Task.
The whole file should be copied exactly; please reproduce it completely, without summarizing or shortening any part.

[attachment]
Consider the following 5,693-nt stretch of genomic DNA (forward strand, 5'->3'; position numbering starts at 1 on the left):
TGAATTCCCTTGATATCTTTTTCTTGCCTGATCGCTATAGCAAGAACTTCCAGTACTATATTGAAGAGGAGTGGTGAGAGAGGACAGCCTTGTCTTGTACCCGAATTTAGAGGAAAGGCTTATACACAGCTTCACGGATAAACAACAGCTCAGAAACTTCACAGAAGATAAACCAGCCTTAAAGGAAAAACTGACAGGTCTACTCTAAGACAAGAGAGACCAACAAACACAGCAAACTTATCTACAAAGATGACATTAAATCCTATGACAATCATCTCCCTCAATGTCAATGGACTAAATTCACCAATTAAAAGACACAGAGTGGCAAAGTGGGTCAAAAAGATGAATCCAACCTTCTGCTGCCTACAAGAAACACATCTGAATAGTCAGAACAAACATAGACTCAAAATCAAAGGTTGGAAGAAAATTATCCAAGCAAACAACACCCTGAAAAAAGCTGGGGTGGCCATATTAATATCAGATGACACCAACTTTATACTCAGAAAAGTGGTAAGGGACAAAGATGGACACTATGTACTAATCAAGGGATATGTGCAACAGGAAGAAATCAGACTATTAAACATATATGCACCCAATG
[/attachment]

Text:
Consider the following 5,693-nt stretch of genomic DNA (forward strand, 5'->3'; position numbering starts at 1 on the left):
TGAATTCCCTTGATATCTTTTTCTTGCCTGATCGCTATAGCAAGAACTTCCAGTACTATATTGAAGAGGAGTGGTGAGAGAGGACAGCCTTGTCTTGTACCCGAATTTAGAGGAAAGGCTTATACACAGCTTCACGGATAAACAACAGCTCAGAAACTTCACAGAAGATAAACCAGCCTTAAAGGAAAAACTGACAGGTCTACTCTAAGACAAGAGAGACCAACAAACACAGCAAACTTATCTACAAAGATGACATTAAATCCTATGACAATCATCTCCCTCAATGTCAATGGACTAAATTCACCAATTAAAAGACACAGAGTGGCAAAGTGGGTCAAAAAGATGAATCCAACCTTCTGCTGCCTACAAGAAACACATCTGAATAGTCAGAACAAACATAGACTCAAAATCAAAGGTTGGAAGAAAATTATCCAAGCAAACAACACCCTGAAAAAAGCTGGGGTGGCCATATTAATATCAGATGACACCAACTTTATACTCAGAAAAGTGGTAAGGGACAAAGATGGACACTATGTACTAATCAAGGGATATGTGCAACAGGAAGAAATCAGACTATTAAACATATATGCACCCAATG